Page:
Editor’s Note: This is second in a series of Minneapolis Saint Paul International Film Festival “citizen reviews”. This one comes on the 100th anniversary of the Armenian Genocide that took place in the waning days of the Ottoman empire in Turkey. The review of The Cut comes from Lou Ann Matossian, who has been working to raise awareness about Armenians who survived and the events leading up to the Armenian Genocide. She also helped director Faith Akin scout locations here in Minnesota, where some of the events in the film take place. In this article, Lou Ann explores the film’s Minnesota connections
“Once upon a time / Once upon no time”—the opening words of The Cut evoke a storyteller’s traditional formula in both Armenian and Turkish. In this tale of a long-silenced crime against humanity, German/Turkish filmmaker Fatih Akin claims his own creative voice amid competing narratives of affirmation and denial.
The Cut begins a century ago in Mardin, then a Catholic stronghold in disintegrating Ottoman Turkey, now a border town just north of the murderous, self-styled Islamic State. Time is suspended as a historical map of the region dissolves into flames; the red-hot end of a metal bar appears; a broad knife is sharpened in near darkness. Even the film’s title font, designed to evoke the 1600-year-old Armenian alphabet, appears to bristle with bloody hooks.
The tools belong to blacksmith Nazaret Manoogian, who is shortly to lose his family, faith and voice in the Armenian Genocide. As a viewer, I’m already tense, knowing all too well about the near-extermination of my people.
“The tanner’s knife is a circular affair, while the butcher’s knife is a small axe,” reported St. Paul–born missionary-educator Frances Gage, the YWCA Secretary for Turkey in 1915. Mustered out on massacre duty, such tradesmen “killed people by using the instruments which they knew best how to use.”
Dr. Daniel Thom, a medical missionary from Owatonna, Minnesota, had served the people of Mardin for more than 40 years when the slaughter began. An eyewitness who tried to help Armenians, Dr. Thom was expelled on a day’s notice; two weeks later, having passed hundreds of corpses on the road of exile, the physician fell victim to typhus. “As he was over seventy
years of age and not in vigorous health,” reported U.S. Consul Leslie A. Davis, “I have no doubt that his death was indirectly due to his enforced departure from Mardin.”
Normally I don’t watch violent films. How will I sit through the deaths of 1.5 million—the outright massacres of Armenian men, the brutal attacks on Armenian women and children?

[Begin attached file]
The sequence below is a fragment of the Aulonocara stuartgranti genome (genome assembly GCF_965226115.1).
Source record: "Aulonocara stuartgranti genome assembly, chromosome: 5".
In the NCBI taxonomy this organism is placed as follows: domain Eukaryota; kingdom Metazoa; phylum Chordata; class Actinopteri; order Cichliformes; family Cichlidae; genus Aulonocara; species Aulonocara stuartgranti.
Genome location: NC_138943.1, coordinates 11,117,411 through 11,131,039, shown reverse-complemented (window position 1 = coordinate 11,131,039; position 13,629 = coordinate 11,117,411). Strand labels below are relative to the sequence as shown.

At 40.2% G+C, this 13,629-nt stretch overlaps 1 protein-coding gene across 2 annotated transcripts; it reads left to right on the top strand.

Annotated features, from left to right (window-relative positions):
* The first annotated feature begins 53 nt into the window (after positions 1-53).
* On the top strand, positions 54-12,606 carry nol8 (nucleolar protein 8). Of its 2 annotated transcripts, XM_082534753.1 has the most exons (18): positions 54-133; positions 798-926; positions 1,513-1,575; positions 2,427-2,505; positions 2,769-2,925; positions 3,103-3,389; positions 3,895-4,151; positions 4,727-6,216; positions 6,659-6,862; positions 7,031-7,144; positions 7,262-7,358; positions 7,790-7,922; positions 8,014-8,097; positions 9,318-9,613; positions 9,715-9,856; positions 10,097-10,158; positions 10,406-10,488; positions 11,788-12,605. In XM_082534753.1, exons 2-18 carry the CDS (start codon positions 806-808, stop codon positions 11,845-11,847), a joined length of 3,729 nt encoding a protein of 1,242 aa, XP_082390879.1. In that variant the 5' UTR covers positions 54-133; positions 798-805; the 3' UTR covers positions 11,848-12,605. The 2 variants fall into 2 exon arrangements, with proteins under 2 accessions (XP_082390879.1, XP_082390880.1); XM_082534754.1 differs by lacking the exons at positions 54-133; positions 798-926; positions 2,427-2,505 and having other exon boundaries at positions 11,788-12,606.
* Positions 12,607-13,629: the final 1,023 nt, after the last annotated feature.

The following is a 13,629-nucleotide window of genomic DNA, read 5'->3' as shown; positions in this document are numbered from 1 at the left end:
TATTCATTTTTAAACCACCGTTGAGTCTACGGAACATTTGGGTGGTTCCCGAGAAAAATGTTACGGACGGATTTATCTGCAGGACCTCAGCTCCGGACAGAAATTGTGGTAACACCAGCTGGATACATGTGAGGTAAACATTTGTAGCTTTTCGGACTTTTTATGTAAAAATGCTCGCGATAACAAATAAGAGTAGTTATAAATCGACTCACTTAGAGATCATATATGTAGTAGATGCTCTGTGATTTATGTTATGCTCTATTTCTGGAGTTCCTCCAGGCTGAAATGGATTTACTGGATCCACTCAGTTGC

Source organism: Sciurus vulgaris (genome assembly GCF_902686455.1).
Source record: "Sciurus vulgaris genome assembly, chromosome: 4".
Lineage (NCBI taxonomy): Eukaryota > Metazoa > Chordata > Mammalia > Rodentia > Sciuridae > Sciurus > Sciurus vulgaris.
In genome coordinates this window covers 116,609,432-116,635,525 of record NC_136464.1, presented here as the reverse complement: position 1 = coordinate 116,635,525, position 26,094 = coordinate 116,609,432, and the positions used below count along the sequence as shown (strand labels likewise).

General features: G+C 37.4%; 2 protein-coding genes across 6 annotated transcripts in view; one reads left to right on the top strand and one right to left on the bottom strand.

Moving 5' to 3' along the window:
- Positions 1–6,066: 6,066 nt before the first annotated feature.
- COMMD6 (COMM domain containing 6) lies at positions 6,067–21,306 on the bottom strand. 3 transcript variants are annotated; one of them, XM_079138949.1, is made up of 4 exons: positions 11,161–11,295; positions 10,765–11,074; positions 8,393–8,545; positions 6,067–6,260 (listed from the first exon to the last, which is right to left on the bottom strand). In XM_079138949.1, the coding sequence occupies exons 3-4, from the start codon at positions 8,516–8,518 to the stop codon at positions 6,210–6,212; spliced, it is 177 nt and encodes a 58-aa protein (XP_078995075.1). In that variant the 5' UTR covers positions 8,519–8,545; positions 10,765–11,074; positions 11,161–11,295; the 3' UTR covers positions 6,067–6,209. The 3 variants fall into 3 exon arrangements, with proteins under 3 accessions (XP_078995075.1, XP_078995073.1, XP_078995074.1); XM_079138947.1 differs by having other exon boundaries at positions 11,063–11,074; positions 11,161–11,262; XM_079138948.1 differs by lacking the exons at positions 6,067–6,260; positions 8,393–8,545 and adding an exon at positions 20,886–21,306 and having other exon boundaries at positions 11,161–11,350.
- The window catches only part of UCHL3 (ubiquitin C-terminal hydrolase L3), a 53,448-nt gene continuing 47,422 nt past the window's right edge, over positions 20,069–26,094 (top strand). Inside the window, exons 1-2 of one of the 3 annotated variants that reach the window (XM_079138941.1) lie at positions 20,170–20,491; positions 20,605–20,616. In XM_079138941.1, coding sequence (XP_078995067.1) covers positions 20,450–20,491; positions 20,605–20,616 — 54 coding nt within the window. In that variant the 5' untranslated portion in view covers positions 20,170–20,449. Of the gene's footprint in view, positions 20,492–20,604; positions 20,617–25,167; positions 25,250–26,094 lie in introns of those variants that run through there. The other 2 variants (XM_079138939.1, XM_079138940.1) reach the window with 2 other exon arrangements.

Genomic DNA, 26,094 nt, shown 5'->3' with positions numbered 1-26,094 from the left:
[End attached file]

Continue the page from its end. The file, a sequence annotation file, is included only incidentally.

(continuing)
While The Cut does not shrink from violence, such scenes are made bearable because Akin, unlike some Hollywood directors, does not assault the viewer with gratuitous gore. Indeed, time and again, Nazaret must confront his own murderous rage at what has happened to him. Although powerless to stop the genocide, he will make choices that ultimately determine the fate of his individual humanity.
I also want to learn better how to tell this story. Just 200 miles west of Mardin, about the same distance as Fargo from Minneapolis, my own grandparents survived a death march to Aleppo in the heat of summer. How does a film convey this reality with enough context for general viewers, enough accuracy for historically minded Armenians, and enough drama to engage us all?
Akin’s solution is a universal and timeless narrative—the story of a refugee fleeing from mass violence, of a father desperately searching for his lost children. Nazaret’s odyssey takes him from the desolate wasteland of the Syrian desert to the equally desolate North Dakota prairie, passing en route through Lebanon, Cuba, Florida and Minneapolis. Confronted with sexual violence against indigenous women—an Armenian in Turkey and a Native American in North Dakota—Nazaret’s very different responses show us how far he has come.
Although filmed in Canada, the Minneapolis scenes are an imaginative amalgam of St. Paul’s Lowertown and the Minneapolis Warehouse District, where (full disclosure) I once escorted the filmmaker and his crew on a historical tour of Twin Cities Armenian haunts. They even visited the Faribault Woolen Mill, then shuttered and facing an uncertain fate.
It was here, as well, that Akin met descendants of a North Dakota family whose story closely parallels Nazaret’s own. By 1925, newly tightened immigration quotas had made it nearly impossible for Armenian refugees to enter the United States. From Jamestown, North Dakota, Northern Pacific Railway section hand Melkon Abrahamian traveled all the way to Havana in search of Khatchkhatoon, his future wife. Following their marriage in Cuba, the Abrahamians took the train from Key West via Minneapolis to Jamestown: their relatives can still be found in North Dakota and the Twin Cities.
Train travel punctuates every chapter of The Cut, and with good reason. Prewar Armenian immigrants like Melkon laid track across the Upper Midwest. Back home, during the Genocide, Armenian men were used as slave labor on train and road gangs, then eliminated. In some areas, Armenians were jammed into cattle cars heading toward the Syrian desert. At the close of the film, a Sault Ste. Marie rail car at rest on a spur of track signals the end of Nazaret’s journey.
In a speech from about 1907, now preserved in the Steele County Library, Dr. Daniel Thom confessed that even after 33 years as a missionary, “I am yet able to laugh, and I am going to continue to laugh until I pass through the pearly gates of the New Jerusalem and I am sure I shall laugh there.”
The few moments of laughter in The Cut are never far from tears. But,like a magnolia blooming after a Minnesota winter, they inspire passing travelers to keep the faith.
The Cut screens at the Minneapolis Saint Paul International Film Festival on Tuesday, April 21st at Saint Anthony Main Theater at 6:30pm
More information about the film can be found here